Dietitians Dish: The power of breakfast
By Stephanie Markman, RD, LD
Aug. 28, 2012 at 3:28 a.m.
Breakfast, the most important meal of the day, or so they say. But why is breakfast so important?
There are many reasons, but one of the most obvious is that you need to break the fast that was taking place during your sleeping hours. During this time, your body goes into semi-starvation mode, and your digestion also slows down, since your body and mind are resting.
Therefore, it is very important to wake things up with some nutrition. You will have more physical and mental energy if you start the day with breakfast, even something small is better than nothing.
Studies show that those who eat breakfast tend to eat less throughout the rest of the day, and are more likely to maintain a healthy body weight, and thereby, have healthier cholesterol levels. A final reason why breakfast is so important is because missing one whole meal a day also means missing vitamins, minerals and fiber. Additionally, skipping breakfast makes it even harder to get your five servings of fruit and vegetables each day.
When planning a healthy breakfast, there are three things to keep in mind: protein, fiber and fruit. Protein is important at any meal and slows the digestion of food in the stomach helping you feel full for longer. Good breakfast examples of protein are eggs (whites contain most of the protein), low-fat dairy, Canadian bacon, beans, sausage and center-cut bacon.
Fiber is another important component of breakfast because most Americans do not get enough in a day, so it needs to be incorporated into every meal. Fiber is the part of a plant that humans cannot digest. It acts like a brush cleaning out our gastrointestinal system - very important for colonic health. Since fiber is not digested, we receive no calories from it, therefore it is a good nutrient to help you feel full without packing on the pounds.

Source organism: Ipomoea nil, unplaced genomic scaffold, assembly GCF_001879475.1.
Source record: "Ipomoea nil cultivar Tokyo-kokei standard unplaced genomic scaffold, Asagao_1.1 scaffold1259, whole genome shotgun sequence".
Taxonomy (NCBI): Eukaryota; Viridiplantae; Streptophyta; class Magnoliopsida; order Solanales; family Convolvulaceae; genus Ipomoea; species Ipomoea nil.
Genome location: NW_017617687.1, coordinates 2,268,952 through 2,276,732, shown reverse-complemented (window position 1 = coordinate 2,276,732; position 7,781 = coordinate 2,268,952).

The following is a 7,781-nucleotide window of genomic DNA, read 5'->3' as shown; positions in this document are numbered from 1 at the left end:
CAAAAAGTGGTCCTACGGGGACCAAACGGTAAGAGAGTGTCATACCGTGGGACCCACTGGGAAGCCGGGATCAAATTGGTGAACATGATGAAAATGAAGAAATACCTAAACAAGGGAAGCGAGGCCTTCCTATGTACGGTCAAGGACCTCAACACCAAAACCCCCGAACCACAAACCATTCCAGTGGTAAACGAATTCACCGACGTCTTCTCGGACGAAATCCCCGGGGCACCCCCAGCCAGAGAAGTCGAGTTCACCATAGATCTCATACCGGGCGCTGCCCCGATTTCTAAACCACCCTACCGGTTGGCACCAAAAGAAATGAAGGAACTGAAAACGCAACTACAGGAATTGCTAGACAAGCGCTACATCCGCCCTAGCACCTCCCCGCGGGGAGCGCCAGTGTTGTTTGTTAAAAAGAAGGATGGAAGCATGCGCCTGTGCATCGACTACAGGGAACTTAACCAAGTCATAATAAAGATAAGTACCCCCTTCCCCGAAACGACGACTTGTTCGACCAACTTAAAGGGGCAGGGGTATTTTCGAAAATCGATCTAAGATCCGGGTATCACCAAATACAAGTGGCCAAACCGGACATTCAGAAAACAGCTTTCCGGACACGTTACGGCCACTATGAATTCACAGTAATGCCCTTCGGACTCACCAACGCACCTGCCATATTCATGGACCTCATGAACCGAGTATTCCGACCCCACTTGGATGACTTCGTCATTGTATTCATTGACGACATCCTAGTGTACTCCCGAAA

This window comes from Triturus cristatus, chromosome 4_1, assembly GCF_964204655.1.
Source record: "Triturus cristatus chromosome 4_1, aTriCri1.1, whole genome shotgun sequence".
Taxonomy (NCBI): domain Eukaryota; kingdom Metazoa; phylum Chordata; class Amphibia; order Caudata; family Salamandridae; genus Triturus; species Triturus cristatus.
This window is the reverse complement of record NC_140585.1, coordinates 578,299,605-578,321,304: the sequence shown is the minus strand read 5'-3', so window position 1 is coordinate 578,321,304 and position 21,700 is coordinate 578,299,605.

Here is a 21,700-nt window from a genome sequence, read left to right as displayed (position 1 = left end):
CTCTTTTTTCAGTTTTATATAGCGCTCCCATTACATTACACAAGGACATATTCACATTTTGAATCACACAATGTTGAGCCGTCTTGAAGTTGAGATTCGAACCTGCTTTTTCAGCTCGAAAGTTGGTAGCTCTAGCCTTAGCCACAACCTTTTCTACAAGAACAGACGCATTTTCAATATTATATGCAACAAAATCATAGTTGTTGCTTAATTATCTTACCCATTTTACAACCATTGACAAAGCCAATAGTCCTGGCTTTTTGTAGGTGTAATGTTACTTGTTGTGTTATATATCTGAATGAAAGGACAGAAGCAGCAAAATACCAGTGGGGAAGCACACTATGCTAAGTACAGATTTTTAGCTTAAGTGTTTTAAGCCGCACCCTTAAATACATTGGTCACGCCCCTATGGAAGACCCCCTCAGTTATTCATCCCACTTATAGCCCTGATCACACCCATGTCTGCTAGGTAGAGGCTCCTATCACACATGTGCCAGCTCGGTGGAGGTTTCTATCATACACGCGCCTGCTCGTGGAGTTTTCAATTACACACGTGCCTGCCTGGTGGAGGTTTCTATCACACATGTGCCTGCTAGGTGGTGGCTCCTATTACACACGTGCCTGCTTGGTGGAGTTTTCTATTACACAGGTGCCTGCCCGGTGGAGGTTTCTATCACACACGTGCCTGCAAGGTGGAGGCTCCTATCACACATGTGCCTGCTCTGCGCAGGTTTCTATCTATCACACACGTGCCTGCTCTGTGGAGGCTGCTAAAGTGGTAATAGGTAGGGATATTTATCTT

Since fiber is from plants, any fruit, vegetable or whole grain is a good source. Finally, fruit is an important part of breakfast for most people. Of course, vegetables are, too, however it is more common for people to have fruit in the mornings. Try to get at least one if not two servings of fruit (or vegetables) at breakfast. This will bring you that much closer to reaching your five servings of fruits and vegetables per day.
Remember, juice is not considered one of these five servings because oftentimes most of the fiber and many vitamins and minerals are removed in the process. Fresh, frozen and canned fruits are all good choices; just make sure you choose canned fruits packed in their own juices, water or light syrup. Incorporating these three components into your breakfast is a good foundation for the rest of your day.
Here are just a few breakfast examples that will be sure to help you start the day right:
Yogurt parfait; light yogurt, fruit and a small handful or granola or cereal.
Whole-grain cereal with low-fat milk and some fruit on the side or right in the bowl.
Whole-grain pancake or waffle topped with low-fat yogurt and fruit or peanut butter and banana slices.
Egg white (or egg substitute) omelet with low-fat cheese and vegetables with whole-grain toast and fruit on the side.
Whole-grain tortilla spread with peanut butter and wrapped around a banana.
Oatmeal made with milk topped with a spoon of brown sugar (or your favorite sugar substitute) and a small handful of nuts or dried fruit.
Granola or protein bar with low-fat string cheese and a piece of fruit.
Whole-grain bagel with low-fat cream cheese and sliced fruit on the top.
Stephanie Markman is a registered and licensed dietitian DeTar Healthcare Systems. Send questions or comments to firstname.lastname@example.org.